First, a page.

According to the latest report, some insiders at Activision have started to worry that the proposed merger with Microsoft could fall apart. The Xbox maker allegedly didn’t expect this level of scrutiny.

Insiders at Activision are worried that the merger with Microsoft could fall apart

As reported by the New York Post, insiders at Activision are “worried that the Xbox maker could effectively blow up the deal.”

The pressure from regulators in the US, UK, and European Union has left Microsoft and Activision “at odds behind the scenes.” Both companies, however, continue to publicly express their confidence.

“We’re confident in the deal and its progress, and we know Microsoft is working diligently to get it done. Any suggestion to the contrary is false,” a spokesperson for Activision told the Post.

Some market experts and analysts are skeptical about the concessions that Microsoft could offer in order to close the $68.7 billion deal. One of them is Phil Spencer’s promise to keep Call of Duty on Sony’s platform “as long as there’s a PlayStation out there”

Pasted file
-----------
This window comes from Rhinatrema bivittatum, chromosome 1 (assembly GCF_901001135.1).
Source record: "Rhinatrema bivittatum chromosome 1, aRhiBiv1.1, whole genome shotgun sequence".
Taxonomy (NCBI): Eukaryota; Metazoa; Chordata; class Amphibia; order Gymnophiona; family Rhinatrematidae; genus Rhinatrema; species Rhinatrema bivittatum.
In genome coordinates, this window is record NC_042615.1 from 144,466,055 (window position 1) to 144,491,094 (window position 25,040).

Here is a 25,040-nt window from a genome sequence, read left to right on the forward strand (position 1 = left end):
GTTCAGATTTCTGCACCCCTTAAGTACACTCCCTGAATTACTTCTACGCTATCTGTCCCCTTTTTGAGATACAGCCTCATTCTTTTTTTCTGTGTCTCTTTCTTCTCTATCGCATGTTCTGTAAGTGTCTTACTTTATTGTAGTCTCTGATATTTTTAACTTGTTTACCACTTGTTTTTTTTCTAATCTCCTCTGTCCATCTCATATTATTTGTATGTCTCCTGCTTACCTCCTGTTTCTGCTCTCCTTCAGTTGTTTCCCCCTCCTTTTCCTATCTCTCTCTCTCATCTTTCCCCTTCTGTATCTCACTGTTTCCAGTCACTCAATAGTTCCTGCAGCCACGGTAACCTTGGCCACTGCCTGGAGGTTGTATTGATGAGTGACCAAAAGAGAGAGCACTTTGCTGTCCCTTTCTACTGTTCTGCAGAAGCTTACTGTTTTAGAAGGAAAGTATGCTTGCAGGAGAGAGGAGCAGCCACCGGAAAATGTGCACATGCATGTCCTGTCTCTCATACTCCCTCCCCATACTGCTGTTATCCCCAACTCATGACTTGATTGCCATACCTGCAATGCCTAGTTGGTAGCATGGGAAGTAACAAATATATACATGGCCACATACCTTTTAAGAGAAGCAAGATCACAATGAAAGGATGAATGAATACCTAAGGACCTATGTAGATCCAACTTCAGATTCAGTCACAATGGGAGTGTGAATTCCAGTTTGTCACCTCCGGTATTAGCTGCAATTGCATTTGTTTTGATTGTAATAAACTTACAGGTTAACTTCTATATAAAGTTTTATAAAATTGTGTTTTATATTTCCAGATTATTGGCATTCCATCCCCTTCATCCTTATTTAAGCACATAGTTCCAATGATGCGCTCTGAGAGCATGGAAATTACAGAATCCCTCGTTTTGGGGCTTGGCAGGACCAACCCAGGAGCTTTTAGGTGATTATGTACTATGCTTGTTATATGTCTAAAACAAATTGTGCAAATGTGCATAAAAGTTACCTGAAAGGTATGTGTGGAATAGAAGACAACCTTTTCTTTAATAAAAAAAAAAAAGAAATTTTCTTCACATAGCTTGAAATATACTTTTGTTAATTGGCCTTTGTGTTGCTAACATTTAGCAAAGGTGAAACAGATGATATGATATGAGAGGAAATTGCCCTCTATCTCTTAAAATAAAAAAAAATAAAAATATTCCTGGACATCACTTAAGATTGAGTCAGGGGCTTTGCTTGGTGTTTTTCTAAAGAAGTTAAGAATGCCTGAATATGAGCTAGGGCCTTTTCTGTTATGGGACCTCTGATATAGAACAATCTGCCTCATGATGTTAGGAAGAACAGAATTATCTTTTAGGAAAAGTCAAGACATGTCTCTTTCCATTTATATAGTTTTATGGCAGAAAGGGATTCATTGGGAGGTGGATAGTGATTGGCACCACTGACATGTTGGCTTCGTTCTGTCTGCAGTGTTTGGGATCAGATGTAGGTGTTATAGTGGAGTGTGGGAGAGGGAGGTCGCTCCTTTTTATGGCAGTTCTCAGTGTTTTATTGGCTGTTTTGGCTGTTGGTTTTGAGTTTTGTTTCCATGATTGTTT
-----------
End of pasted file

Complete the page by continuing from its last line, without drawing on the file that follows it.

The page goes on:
“If giving up exclusivity is one of the required concessions, Microsoft is going to have to think long and hard if this is still the right deal,” Wedbush Securities managing director Dan Ives said. “Microsoft isn’t buying this asset so other companies can use Activision games to the same extent.”

Right now, Microsoft is facing extensive probes in the UK and EU. The British regulator set a March 1, 2023 deadline for its decision after expressing its concerns about a potential harm this deal could cause to competition

The European Commission is expected to finish a preliminary assessment of the proposed acquisition by November 8. Microsoft, however, declined to provide any remedies to the regulator, but could do it later during an upcoming four-month long investigation.

The US Federal Trade Commission also has some serious concerns about the deal, currently reviewing the transaction and talking to Microsoft’s rivals like Sony and Google. The regulator is expected to rule on the deal later this month.

Got a story you'd like to share? Reach us at [email protected]